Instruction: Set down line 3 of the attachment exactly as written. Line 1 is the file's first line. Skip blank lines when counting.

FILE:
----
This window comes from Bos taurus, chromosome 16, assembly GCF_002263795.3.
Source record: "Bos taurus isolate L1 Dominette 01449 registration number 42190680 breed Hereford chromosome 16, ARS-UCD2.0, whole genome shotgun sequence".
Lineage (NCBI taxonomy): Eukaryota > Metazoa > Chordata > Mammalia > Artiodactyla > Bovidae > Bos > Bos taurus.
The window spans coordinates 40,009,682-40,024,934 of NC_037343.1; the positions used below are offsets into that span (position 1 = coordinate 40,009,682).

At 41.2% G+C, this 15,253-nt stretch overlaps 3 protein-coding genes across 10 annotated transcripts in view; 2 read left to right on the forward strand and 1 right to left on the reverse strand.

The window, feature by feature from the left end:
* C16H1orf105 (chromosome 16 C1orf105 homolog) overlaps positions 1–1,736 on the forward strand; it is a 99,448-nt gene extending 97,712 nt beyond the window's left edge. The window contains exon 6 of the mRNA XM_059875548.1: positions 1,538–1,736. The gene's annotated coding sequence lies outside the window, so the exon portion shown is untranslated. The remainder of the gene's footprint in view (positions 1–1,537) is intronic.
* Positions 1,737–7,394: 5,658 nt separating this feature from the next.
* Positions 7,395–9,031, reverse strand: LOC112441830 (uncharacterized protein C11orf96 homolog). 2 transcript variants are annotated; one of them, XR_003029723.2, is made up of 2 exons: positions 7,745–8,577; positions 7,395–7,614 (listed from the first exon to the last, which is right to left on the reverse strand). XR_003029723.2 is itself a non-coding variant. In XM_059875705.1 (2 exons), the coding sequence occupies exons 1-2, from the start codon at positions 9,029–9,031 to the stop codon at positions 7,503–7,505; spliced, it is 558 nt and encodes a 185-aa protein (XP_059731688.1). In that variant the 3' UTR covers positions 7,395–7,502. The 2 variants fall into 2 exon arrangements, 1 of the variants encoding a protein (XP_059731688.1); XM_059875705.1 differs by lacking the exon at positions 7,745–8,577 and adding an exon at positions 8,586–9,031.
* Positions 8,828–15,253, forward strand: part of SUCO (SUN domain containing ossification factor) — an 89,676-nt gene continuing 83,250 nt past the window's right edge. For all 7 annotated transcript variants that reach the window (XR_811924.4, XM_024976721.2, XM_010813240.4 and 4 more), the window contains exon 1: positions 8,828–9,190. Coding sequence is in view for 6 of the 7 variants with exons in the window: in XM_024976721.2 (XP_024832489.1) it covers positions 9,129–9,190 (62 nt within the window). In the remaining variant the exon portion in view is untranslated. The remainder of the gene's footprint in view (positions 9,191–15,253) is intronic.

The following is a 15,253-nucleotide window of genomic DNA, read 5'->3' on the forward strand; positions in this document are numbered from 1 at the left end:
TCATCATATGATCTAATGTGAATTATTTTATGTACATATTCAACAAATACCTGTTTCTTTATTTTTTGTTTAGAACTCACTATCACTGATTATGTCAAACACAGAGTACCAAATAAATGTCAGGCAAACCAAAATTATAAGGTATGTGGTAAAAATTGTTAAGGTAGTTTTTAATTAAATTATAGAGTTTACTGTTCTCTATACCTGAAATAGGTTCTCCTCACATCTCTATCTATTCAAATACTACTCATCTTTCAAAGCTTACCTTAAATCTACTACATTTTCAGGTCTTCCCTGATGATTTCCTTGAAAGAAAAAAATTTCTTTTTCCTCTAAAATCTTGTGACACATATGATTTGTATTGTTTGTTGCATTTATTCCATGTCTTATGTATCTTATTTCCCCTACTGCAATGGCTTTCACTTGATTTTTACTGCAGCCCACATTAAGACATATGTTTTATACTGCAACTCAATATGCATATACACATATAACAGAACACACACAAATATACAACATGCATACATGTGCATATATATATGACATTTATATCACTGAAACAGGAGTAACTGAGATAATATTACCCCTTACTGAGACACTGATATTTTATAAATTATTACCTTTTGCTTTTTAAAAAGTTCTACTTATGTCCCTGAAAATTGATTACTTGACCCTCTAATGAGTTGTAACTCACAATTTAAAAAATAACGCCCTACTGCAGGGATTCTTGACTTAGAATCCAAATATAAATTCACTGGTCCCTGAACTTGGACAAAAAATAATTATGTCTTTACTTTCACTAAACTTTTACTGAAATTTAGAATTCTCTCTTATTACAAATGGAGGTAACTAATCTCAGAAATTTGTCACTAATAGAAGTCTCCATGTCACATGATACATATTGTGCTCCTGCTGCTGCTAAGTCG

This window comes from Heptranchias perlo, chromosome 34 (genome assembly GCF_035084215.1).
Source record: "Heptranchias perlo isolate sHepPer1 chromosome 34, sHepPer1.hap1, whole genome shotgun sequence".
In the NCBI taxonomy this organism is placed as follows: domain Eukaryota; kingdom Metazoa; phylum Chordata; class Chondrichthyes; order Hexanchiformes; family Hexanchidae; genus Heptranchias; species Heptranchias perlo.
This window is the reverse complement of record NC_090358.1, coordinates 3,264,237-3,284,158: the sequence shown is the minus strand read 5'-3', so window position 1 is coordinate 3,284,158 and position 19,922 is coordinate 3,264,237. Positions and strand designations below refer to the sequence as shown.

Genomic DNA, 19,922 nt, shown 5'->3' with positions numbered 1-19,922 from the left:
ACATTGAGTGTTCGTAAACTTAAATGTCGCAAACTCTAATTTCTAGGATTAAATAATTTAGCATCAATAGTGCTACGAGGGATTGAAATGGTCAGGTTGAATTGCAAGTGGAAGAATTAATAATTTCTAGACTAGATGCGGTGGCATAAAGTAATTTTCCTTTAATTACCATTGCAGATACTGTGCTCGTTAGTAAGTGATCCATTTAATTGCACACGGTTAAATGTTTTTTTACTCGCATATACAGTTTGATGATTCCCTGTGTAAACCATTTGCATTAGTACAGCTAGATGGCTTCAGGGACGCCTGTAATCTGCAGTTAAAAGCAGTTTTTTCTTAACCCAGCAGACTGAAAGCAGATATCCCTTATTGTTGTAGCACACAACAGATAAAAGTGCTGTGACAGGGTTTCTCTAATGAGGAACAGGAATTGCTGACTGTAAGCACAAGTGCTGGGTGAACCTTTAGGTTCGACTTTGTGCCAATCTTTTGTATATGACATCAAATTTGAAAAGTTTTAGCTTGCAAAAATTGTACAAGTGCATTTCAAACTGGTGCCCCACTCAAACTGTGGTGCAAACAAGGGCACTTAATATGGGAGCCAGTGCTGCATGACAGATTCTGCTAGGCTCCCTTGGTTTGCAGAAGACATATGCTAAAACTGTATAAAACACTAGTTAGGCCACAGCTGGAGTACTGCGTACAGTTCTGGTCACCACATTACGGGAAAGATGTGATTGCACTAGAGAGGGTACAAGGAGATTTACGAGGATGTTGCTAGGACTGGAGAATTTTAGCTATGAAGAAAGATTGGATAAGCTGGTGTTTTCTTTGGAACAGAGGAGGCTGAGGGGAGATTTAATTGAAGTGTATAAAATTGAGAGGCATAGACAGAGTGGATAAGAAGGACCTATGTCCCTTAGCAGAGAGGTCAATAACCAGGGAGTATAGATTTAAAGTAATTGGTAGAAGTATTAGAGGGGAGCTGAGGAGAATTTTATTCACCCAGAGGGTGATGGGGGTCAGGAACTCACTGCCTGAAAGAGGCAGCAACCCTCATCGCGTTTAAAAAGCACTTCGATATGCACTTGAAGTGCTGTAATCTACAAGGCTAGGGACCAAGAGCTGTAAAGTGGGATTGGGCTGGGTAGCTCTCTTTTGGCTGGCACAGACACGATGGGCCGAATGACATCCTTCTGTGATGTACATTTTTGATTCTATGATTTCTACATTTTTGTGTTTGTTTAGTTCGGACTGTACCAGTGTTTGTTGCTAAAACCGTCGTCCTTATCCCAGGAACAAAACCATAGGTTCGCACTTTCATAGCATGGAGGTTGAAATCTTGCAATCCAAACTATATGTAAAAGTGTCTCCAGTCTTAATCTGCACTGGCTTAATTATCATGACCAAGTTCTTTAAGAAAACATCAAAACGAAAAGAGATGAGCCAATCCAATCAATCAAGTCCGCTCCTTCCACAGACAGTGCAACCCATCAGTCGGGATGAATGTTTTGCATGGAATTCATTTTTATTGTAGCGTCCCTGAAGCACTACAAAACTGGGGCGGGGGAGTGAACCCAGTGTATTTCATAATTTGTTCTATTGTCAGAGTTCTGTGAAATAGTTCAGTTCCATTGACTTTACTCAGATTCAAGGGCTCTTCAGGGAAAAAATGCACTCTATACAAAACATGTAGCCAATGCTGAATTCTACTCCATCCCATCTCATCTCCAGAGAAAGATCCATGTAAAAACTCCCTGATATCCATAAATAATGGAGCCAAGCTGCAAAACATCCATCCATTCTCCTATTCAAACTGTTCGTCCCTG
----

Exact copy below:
Lineage (NCBI taxonomy): Eukaryota > Metazoa > Chordata > Mammalia > Artiodactyla > Bovidae > Bos > Bos taurus.